Monday, March 31, 2014


I was sitting here this morning wistfully looking at the photo, of a family member, that I had fallen in love with many years ago. Due to the distance between her family and I over the years, I didn’t get to meet her until she was in her twenties. But I had loved the picture so much that her grandmother had it enlarged to 8x10 and framed; then gave it to me for Christmas. I have cherished it ever since and it is the only family picture that I display on the bookcase where it sits.  I can see it from my easy chair and I love looking at it. Why do I love it so?

Well, for one reason, because it is nearly the only picture I had of anyone in that family and I love that family. But the stronger reason is that it is, to me, a beautiful story of compromise. That is what holds my heart so tight.

Right now, our country is suffering from failure to compromise because the very idea of compromise is conceived as evil: That is unless the one who does the “compromising” is the other guy.  And we are seeing some very serious results of failure to compromise and failure to stand our ground.

But this is not about politics and the national problems, this is about us.

Yesterday our sermon was on Judges 19.  We have been going through the book of Judges where “All men did what was right in their own eyes” and over an over again did evil in the eyes of God. But chapter 19 gets down to the nitty-gritty and let’s out all stops.  Compromise leads to sin; grievous sin. Right in the middle of this chapter, we find a man comprising with evil: I will not stand for this action, but hey, go ahead with this other evil: that will be fine.

Compromise with evil brings evil. Compromise that avoids direction from the Word of God, leads to evil and the pain of the results of that evil. Compromise can be a very ill-fated idea.

But the picture that I am seeing is of a toddler, who was living with her missionary parents in Thailand, and of a small dog who is her buddy. According to Grandma, this little one has been told that she can not go outside (at least right now) and the dog is not allowed to come in.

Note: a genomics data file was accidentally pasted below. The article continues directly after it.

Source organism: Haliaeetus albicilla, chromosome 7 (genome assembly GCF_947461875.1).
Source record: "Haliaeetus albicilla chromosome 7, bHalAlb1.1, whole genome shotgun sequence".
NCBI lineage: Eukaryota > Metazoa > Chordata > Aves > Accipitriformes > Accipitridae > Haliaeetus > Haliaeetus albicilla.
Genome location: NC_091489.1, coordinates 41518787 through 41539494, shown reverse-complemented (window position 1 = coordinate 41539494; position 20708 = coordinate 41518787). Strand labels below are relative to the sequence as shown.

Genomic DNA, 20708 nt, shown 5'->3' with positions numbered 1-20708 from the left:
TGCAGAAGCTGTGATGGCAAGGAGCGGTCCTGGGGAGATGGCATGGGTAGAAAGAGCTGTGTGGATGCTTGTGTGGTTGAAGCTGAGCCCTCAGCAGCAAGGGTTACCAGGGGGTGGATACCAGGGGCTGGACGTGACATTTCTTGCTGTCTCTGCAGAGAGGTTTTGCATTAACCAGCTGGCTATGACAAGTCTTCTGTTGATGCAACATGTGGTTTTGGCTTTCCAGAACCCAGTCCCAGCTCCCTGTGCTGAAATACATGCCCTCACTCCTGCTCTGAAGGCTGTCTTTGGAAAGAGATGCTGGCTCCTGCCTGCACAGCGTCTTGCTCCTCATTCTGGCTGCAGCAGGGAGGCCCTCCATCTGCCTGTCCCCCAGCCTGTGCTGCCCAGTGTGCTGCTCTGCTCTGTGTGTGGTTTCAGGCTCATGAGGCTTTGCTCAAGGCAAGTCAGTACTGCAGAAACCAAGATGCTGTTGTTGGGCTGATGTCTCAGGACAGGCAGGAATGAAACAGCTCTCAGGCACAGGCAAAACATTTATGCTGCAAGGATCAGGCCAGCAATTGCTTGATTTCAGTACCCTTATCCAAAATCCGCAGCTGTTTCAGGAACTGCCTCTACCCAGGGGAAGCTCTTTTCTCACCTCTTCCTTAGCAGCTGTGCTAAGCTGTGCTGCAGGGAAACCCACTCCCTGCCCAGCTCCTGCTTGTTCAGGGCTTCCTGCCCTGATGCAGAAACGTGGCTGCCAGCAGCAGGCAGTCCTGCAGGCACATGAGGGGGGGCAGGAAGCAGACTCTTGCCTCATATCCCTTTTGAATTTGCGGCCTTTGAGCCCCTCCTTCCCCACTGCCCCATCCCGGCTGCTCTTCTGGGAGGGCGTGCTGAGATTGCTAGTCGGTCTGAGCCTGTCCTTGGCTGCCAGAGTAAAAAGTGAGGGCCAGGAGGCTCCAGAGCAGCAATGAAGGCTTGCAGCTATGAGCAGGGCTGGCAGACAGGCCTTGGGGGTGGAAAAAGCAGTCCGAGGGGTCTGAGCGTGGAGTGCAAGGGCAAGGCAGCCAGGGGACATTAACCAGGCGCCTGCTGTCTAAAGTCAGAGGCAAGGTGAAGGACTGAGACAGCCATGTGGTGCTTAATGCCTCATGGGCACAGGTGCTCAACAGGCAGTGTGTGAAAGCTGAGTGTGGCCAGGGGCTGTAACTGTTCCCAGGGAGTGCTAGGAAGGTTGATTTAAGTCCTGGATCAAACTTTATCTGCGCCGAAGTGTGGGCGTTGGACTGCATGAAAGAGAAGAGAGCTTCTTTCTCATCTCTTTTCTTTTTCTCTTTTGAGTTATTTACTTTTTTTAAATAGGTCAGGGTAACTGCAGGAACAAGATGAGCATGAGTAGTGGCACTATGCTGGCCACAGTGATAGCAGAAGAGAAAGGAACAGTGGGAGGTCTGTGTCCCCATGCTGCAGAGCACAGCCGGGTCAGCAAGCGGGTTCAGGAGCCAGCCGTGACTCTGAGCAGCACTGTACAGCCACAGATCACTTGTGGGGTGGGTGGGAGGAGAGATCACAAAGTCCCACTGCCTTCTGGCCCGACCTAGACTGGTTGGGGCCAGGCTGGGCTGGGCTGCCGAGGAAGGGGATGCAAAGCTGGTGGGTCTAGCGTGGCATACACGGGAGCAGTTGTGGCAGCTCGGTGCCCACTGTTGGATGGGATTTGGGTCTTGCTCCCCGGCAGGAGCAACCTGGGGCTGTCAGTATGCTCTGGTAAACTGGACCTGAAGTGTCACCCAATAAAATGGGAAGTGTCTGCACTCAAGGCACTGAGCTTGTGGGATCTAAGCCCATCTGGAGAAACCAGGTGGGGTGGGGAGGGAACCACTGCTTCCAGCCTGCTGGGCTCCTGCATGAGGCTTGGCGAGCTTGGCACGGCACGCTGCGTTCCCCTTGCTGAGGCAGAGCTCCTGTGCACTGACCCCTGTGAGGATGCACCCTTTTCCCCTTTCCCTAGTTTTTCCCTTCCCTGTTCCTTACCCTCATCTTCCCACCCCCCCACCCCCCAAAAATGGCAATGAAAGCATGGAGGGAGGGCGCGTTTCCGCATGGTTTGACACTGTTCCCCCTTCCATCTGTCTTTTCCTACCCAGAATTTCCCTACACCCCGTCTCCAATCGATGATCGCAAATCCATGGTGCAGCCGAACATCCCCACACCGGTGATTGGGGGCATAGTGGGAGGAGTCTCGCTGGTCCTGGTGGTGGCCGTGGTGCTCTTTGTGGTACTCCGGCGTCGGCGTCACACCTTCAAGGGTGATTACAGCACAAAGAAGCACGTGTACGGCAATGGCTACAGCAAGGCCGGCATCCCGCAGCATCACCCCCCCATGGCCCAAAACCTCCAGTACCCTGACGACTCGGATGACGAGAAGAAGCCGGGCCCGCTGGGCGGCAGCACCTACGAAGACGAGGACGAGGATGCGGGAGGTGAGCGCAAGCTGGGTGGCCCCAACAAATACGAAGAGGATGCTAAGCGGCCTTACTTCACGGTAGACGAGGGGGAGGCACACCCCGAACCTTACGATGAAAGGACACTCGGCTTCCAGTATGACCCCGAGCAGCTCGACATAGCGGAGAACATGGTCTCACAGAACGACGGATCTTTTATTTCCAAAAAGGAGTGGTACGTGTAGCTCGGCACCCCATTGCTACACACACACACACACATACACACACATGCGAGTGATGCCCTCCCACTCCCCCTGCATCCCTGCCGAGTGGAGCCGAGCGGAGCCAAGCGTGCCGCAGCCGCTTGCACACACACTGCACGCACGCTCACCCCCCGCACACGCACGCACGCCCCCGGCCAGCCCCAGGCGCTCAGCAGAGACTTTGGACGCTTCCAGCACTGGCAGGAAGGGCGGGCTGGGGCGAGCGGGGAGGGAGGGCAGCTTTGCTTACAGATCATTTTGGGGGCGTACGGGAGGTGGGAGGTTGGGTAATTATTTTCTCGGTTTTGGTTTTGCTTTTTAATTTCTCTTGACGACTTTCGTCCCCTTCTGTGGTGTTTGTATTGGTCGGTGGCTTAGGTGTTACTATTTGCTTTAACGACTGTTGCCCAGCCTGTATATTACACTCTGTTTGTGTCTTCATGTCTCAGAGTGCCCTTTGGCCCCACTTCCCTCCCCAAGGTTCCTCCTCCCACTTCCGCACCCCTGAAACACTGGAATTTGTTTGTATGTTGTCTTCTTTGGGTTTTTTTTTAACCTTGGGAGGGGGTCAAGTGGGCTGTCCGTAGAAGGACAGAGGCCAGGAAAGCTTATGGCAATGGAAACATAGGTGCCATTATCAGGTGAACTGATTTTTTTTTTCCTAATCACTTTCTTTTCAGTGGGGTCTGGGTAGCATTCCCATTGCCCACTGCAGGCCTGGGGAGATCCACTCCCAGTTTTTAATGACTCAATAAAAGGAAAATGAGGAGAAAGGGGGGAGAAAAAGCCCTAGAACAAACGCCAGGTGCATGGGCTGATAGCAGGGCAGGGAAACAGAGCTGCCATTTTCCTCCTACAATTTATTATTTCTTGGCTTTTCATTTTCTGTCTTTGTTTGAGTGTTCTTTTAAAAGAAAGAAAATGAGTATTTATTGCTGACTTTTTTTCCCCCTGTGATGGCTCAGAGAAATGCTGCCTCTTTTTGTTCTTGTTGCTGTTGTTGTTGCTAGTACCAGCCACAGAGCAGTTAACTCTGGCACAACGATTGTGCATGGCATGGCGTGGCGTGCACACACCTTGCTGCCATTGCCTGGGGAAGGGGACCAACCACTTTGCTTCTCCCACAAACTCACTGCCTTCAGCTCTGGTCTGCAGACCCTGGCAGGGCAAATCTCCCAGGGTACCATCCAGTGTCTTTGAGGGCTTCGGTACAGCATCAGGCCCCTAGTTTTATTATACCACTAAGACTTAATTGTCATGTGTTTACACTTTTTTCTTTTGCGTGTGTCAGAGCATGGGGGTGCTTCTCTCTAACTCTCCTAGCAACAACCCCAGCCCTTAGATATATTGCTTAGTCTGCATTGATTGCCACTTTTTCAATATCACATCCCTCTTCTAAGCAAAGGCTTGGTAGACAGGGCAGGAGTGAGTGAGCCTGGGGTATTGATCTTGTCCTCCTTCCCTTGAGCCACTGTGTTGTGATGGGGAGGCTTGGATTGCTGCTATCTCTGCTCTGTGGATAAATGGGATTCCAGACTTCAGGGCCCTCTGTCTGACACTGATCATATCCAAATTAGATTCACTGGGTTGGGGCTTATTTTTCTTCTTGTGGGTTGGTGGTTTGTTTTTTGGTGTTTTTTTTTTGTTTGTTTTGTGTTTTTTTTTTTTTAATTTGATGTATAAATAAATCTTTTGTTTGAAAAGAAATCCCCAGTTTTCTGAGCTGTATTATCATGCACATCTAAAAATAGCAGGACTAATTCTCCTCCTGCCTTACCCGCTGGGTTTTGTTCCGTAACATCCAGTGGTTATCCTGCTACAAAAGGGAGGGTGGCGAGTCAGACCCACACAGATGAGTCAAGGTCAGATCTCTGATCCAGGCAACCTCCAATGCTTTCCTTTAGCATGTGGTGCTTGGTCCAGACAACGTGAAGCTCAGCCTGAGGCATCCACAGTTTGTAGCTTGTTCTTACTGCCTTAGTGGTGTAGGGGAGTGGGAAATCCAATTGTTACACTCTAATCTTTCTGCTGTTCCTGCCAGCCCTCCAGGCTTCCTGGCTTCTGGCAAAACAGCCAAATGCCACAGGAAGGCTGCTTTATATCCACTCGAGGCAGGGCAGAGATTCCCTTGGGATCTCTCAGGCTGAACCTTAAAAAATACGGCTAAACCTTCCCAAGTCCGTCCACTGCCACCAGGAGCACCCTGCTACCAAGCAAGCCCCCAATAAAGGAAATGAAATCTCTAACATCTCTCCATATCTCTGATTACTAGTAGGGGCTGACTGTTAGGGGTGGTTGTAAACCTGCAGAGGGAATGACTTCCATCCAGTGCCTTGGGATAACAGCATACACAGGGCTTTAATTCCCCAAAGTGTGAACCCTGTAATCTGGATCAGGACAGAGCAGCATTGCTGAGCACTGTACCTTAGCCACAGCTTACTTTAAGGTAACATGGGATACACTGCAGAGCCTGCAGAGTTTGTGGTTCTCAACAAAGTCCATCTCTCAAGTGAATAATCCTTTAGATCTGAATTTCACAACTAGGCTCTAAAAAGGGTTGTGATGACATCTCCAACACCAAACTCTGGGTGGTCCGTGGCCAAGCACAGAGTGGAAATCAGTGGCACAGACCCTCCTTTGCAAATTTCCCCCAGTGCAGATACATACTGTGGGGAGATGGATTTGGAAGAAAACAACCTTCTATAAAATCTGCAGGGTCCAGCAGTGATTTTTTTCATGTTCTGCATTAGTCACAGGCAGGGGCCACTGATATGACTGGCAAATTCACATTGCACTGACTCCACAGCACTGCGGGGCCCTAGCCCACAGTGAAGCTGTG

Their door is a great wooden French style door.  The baby has seated herself on the line of demarcation where inside and outside meet. This, of course, opens the door just a little. The pup has stuck his head in the door just enough for his head, but not his body, to be inside the door. They had found a way to obey, but still be together.

I have no idea what proceeded thereafter, but this is just too cute to resist, so Mom took a picture. How she saw it, I do not know. But how I see it is as a picture of the kind of compromise we need in our relationships with those we love and care about.

Sometimes we have to agree to disagree.

Sometimes we have to work out what keeps us together and what may tears us apart. We need to decide how far to push our own agenda, if at all.

I am not suggesting that any compromise needs to be made with sin. What I am suggesting is that we need to let each other be who we are and find ways that we can keep the door open between us. Closed doors lead to disaster in any relationship. Some doors need to be cracked open at all times in order to allow the relationship to grow closer, rather than become impossibly tangled in strife rather than love.

Sometimes we even need to forgive one another for slights and slurs that may be intended, but also may have been misunderstood. And sometimes we just need to forgive one another for the other not being us. “Why can’t women be more like men” is the pleading lyric about one silly men/women relationship problem.

There are many hard things that come up in relationships, however close or distant they may be. I could make a list, but I won’t because we know what they are in our relationships. We know where the sore spots are. We know what we hold in our hearts about these failures of others to do exactly what we expect of them. We know in our hearts what they are like; and, if they are not trying to make us into sinful people, then we need to find a way to accept them as they are and love them, keeping the door open for communication and trust.

May we all take a look around us and see who we are holding to a standard made up in our own minds, but not by God. May we all seek to keep the doors open to friends and family and even strangers so that they may see, and seek, God’s great love for them.

I know I have a lot of work to do on this. How about you? God bless you.

What do you think?

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